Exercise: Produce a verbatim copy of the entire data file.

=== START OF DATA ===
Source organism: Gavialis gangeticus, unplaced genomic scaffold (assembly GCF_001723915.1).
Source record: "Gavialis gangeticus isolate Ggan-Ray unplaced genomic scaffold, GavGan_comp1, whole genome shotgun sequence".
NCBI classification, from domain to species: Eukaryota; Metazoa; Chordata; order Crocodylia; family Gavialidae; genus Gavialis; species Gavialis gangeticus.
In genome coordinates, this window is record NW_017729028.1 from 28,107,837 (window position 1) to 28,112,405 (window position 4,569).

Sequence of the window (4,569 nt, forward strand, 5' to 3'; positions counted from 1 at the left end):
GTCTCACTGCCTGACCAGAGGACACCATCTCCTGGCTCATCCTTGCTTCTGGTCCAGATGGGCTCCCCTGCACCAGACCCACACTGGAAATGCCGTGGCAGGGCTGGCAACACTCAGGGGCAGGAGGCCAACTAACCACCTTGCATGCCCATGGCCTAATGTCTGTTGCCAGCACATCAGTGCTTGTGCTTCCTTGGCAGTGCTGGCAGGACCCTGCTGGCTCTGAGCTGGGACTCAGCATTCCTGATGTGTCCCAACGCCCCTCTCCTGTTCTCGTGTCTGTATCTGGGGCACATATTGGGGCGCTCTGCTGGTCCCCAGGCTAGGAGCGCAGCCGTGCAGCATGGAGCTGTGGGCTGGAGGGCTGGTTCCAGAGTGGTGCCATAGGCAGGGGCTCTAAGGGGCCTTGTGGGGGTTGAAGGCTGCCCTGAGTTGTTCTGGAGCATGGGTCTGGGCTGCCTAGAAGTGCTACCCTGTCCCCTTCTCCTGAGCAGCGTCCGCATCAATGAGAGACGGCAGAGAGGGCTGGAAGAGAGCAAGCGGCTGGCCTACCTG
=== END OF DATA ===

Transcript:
Source organism: Gavialis gangeticus, unplaced genomic scaffold (assembly GCF_001723915.1).
Source record: "Gavialis gangeticus isolate Ggan-Ray unplaced genomic scaffold, GavGan_comp1, whole genome shotgun sequence".
NCBI classification, from domain to species: Eukaryota; Metazoa; Chordata; order Crocodylia; family Gavialidae; genus Gavialis; species Gavialis gangeticus.
In genome coordinates, this window is record NW_017729028.1 from 28,107,837 (window position 1) to 28,112,405 (window position 4,569).

Sequence of the window (4,569 nt, forward strand, 5' to 3'; positions counted from 1 at the left end):
GTCTCACTGCCTGACCAGAGGACACCATCTCCTGGCTCATCCTTGCTTCTGGTCCAGATGGGCTCCCCTGCACCAGACCCACACTGGAAATGCCGTGGCAGGGCTGGCAACACTCAGGGGCAGGAGGCCAACTAACCACCTTGCATGCCCATGGCCTAATGTCTGTTGCCAGCACATCAGTGCTTGTGCTTCCTTGGCAGTGCTGGCAGGACCCTGCTGGCTCTGAGCTGGGACTCAGCATTCCTGATGTGTCCCAACGCCCCTCTCCTGTTCTCGTGTCTGTATCTGGGGCACATATTGGGGCGCTCTGCTGGTCCCCAGGCTAGGAGCGCAGCCGTGCAGCATGGAGCTGTGGGCTGGAGGGCTGGTTCCAGAGTGGTGCCATAGGCAGGGGCTCTAAGGGGCCTTGTGGGGGTTGAAGGCTGCCCTGAGTTGTTCTGGAGCATGGGTCTGGGCTGCCTAGAAGTGCTACCCTGTCCCCTTCTCCTGAGCAGCGTCCGCATCAATGAGAGACGGCAGAGAGGGCTGGAAGAGAGCAAGCGGCTGGCCTACCTG